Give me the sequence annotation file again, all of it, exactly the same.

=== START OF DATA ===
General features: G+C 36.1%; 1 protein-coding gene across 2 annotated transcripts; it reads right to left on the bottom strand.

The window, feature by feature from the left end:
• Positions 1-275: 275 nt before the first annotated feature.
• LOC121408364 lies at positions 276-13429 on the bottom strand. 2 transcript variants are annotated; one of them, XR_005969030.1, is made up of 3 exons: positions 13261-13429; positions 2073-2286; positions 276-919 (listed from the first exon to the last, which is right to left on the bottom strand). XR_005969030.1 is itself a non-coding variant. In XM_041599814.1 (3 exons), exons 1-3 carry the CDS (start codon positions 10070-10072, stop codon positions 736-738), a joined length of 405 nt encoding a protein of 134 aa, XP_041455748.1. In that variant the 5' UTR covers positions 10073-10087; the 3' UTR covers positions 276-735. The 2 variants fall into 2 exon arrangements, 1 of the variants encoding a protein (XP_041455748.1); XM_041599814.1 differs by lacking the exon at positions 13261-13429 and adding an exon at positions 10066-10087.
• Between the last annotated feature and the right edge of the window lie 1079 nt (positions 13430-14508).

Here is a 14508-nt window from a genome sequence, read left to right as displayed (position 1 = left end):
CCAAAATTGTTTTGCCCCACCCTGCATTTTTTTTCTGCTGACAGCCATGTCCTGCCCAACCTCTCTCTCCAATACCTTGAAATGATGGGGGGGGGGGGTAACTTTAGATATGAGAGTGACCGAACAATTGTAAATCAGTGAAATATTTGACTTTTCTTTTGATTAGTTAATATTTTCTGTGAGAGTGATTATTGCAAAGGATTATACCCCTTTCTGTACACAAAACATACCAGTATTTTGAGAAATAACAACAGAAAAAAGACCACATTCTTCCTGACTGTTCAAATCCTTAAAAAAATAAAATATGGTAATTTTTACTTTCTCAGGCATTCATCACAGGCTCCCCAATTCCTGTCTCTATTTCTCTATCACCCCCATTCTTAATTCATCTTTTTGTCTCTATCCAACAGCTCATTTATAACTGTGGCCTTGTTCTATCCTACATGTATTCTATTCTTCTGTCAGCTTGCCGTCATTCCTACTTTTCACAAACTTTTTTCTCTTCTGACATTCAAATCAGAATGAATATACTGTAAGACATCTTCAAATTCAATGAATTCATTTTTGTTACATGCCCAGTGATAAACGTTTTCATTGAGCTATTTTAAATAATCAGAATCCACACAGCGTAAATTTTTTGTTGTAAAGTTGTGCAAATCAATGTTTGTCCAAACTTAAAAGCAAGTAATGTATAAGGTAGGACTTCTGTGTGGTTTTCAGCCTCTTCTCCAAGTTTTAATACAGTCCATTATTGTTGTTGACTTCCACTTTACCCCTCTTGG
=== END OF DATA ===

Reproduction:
General features: G+C 36.1%; 1 protein-coding gene across 2 annotated transcripts; it reads right to left on the bottom strand.

The window, feature by feature from the left end:
• Positions 1-275: 275 nt before the first annotated feature.
• LOC121408364 lies at positions 276-13429 on the bottom strand. 2 transcript variants are annotated; one of them, XR_005969030.1, is made up of 3 exons: positions 13261-13429; positions 2073-2286; positions 276-919 (listed from the first exon to the last, which is right to left on the bottom strand). XR_005969030.1 is itself a non-coding variant. In XM_041599814.1 (3 exons), exons 1-3 carry the CDS (start codon positions 10070-10072, stop codon positions 736-738), a joined length of 405 nt encoding a protein of 134 aa, XP_041455748.1. In that variant the 5' UTR covers positions 10073-10087; the 3' UTR covers positions 276-735. The 2 variants fall into 2 exon arrangements, 1 of the variants encoding a protein (XP_041455748.1); XM_041599814.1 differs by lacking the exon at positions 13261-13429 and adding an exon at positions 10066-10087.
• Between the last annotated feature and the right edge of the window lie 1079 nt (positions 13430-14508).

Here is a 14508-nt window from a genome sequence, read left to right as displayed (position 1 = left end):
CCAAAATTGTTTTGCCCCACCCTGCATTTTTTTTCTGCTGACAGCCATGTCCTGCCCAACCTCTCTCTCCAATACCTTGAAATGATGGGGGGGGGGGGTAACTTTAGATATGAGAGTGACCGAACAATTGTAAATCAGTGAAATATTTGACTTTTCTTTTGATTAGTTAATATTTTCTGTGAGAGTGATTATTGCAAAGGATTATACCCCTTTCTGTACACAAAACATACCAGTATTTTGAGAAATAACAACAGAAAAAAGACCACATTCTTCCTGACTGTTCAAATCCTTAAAAAAATAAAATATGGTAATTTTTACTTTCTCAGGCATTCATCACAGGCTCCCCAATTCCTGTCTCTATTTCTCTATCACCCCCATTCTTAATTCATCTTTTTGTCTCTATCCAACAGCTCATTTATAACTGTGGCCTTGTTCTATCCTACATGTATTCTATTCTTCTGTCAGCTTGCCGTCATTCCTACTTTTCACAAACTTTTTTCTCTTCTGACATTCAAATCAGAATGAATATACTGTAAGACATCTTCAAATTCAATGAATTCATTTTTGTTACATGCCCAGTGATAAACGTTTTCATTGAGCTATTTTAAATAATCAGAATCCACACAGCGTAAATTTTTTGTTGTAAAGTTGTGCAAATCAATGTTTGTCCAAACTTAAAAGCAAGTAATGTATAAGGTAGGACTTCTGTGTGGTTTTCAGCCTCTTCTCCAAGTTTTAATACAGTCCATTATTGTTGTTGACTTCCACTTTACCCCTCTTGG